years after their initial publication, Locke's monetary treatises could be invoked by an

anonymous Dublin pamphleteer who fully expected the allusion to be understood?

Considered separately, these questions seem relevant to only a few disparate areas of

historical and literary inquiry. Taken together, however, they reveal in current

historiography of eighteenth-century British culture certain "blind spots," areas concealed

from view by a hermeneutic method I will call the "discourse of credit." Initially brought

to prominence in the work ofJ. G. A. Pocock, this hermeneutic has increasingly










dominated economically-oriented interpretations of the period, often achieving valuable

results. However, precisely because of its emphasis on the emergence of public finance,

the discourse of credit has overlooked fundamental issues involving coinage, and it has

done so at Locke's expense.



Pocock, Locke, and the Discourse of Credit

Thirty years ago scholars confidently assumed the decisive influence of Locke and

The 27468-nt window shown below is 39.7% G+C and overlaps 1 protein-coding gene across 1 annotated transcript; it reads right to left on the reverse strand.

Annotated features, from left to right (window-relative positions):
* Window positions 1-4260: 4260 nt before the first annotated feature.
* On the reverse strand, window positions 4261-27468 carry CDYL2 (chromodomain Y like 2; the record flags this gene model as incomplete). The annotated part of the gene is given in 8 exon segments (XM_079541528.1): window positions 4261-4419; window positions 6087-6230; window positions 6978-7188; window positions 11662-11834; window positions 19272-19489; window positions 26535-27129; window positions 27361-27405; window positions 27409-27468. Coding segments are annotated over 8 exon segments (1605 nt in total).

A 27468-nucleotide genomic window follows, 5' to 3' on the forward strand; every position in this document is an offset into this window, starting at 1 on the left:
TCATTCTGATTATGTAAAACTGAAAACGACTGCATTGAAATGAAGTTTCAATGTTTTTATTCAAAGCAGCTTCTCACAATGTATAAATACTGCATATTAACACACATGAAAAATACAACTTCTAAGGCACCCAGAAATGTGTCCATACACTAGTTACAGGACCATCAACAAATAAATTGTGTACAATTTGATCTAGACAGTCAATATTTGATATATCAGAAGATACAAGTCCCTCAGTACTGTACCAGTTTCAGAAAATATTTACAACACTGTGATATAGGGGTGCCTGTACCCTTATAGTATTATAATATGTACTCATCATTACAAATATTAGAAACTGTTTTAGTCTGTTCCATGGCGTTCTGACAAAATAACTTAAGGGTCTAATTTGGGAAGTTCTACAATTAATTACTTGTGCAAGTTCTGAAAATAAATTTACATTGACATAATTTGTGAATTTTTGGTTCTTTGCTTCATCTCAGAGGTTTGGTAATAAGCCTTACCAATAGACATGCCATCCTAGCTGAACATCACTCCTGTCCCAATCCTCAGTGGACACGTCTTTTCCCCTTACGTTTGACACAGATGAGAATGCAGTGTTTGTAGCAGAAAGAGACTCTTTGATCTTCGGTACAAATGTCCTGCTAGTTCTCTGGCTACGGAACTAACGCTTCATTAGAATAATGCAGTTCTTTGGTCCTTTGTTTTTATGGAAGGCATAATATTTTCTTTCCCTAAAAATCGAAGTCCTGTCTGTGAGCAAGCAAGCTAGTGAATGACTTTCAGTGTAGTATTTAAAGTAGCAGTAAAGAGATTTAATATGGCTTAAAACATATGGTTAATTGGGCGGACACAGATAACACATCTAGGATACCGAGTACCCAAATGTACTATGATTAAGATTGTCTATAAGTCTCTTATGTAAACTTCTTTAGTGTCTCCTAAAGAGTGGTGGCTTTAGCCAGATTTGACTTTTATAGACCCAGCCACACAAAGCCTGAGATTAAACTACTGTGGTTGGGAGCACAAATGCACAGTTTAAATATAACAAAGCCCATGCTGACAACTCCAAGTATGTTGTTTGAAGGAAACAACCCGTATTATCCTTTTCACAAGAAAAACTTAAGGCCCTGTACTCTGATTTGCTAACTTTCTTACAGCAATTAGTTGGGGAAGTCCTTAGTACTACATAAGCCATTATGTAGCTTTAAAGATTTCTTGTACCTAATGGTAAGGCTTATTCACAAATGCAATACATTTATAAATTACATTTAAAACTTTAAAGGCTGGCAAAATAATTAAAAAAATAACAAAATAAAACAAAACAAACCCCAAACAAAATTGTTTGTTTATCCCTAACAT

his Two Treatises on eighteenth-century political discourse, but this once-bedrock

assumption in analyses of Enlightenment political thought has undergone nothing less than

a seismic upheaval. Thanks to a series of studies, most notably Pocock's The

Machiavellian Moment and several of his shorter essays, many now collected in Virtue,

Commerce, and History, the notion of Locke's pre-eminence has been buried beneath a

solid layer of Aristotelian and Machiavellian civic humanism." For Pocock and others,

political language in the period between the Glorious and American Revolutions derived

less from Locke and the liberal tradition than it did from Ancient and Renaissance

concepts of classical republicanism. Thus writers as diverse as Swift, Charles Davenant,

John Trenchard and Thomas Gordon (authors of the influential political periodical Cato's

Letters), and Henry St. John, Viscount Bolingbroke, could be seen to frame their

arguments not in Lockean terms of natural rights and government by consent, but in

Machiavellian conceptions of the balance of powers and civic virtue and corruption. In

Pocock's words, this reappraisal necessitated a "shattering demolition of [Locke's]

myth"; it was "not that he was other than a great and authoritative thinker, but that his








7